Millions of seniors rely on Medicare to cover their healthcare needs. But if you're new to Medicare, you may not understand how the program works -- and that could hurt you at some point or another. Here are five key facts about Medicare that will help you make the most of your benefits, both now and in the future.

1. It's not free

We tend to think of Medicare as a single program, when in reality, it has several distinct parts. Part A covers hospital visits and is generally free for enrollees. Parts B and D, however, which cover doctor visits and prescriptions, respectively, come at a cost. Additionally, you'll be on the hook for coinsurance, deductibles, and copayments when you receive treatment or medications under Medicare, so you'll need to budget for those expenses accordingly.

Doctor talking to older male patient


2. Your premium costs can change from year to year

Once you start paying your Medicare premiums, don't get too comfortable with them. Currently, the standard Part B premium is $134 a month, but that has the potential to increase over time. That said, if you're enrolled in Social Security by the time those premiums rise, you'll be protected by what's known as the program's "hold harmless" provision. Under this provision, your Social Security payments can't go down as the result of a Medicare increase, so if your benefits rise by $20 as part of the program's cost-of-living adjustments, but Medicare goes up by $30, you won't have to pay that additional $10 out of pocket provided your premiums are being deducted directly from your benefits.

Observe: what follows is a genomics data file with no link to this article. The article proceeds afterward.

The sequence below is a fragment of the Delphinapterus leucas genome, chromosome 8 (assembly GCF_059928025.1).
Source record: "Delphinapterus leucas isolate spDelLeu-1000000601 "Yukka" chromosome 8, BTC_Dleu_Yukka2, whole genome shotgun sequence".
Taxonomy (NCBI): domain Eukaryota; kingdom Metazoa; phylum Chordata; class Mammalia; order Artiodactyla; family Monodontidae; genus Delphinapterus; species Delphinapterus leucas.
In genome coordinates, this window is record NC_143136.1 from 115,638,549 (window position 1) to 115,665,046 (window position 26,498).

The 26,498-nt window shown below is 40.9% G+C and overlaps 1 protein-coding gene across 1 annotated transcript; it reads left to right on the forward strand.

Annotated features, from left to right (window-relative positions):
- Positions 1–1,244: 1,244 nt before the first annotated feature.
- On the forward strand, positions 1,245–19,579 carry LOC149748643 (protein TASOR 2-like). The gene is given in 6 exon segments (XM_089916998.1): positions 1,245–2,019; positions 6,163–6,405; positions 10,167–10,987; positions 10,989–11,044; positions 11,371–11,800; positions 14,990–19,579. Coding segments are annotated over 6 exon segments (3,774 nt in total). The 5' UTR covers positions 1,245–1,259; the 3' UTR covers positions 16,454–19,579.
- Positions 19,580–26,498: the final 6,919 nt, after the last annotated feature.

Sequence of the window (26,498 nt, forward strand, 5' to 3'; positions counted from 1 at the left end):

3. You don't need to stick to the same drug plan once you sign up for one

The Part D drug plan you start out with doesn't have to be the one you retain for life. In fact, in many cases, it shouldn't be the same plan you use year after year. That's because plan formularies evolve annually, which means that you might get superior coverage for the drugs you take one year and less generous coverage the following year. Rather than settle on a single plan, aim to review your options annually so that you're getting the coverage you need.

4. You're entitled to a host of free annual services

Not everything you do under Medicare has to cost you money. The program offers a number of free services designed to help you keep tabs on your health. In fact, you're entitled to a free annual screening for conditions such as:

  • Cardiovascular disease
  • Depression
  • Diabetes
  • Glaucoma
  • Obesity
  • Prostate disease

You're also entitled to a free wellness visit each year with your doctor, as well as no-cost vaccines against ailments such as the flu.

5. You don't need to leave your house to receive medical care

Many seniors have mobility issues that make seeing doctors a cumbersome process. So, a large number of older folks forgo the care they need to avoid the hassle of getting to and from medial offices. Medicare, however, has a program in place to address this issue. It currently offers a telehealth service that allows you to consult with healthcare professionals via videoconference. Not only can these remote consultations cost less than your typical office visit, but they're often easier to schedule, which means you won't need to wait as long to get the medical advice you need.

Because healthcare is a major expense among seniors, it pays to read up on Medicare and understand how the program works. The more you know, the better positioned you'll be to take full advantage of those benefits when you need them.

Editor's note: A previous version of this article contained an incorrect number for the standard Part B premium.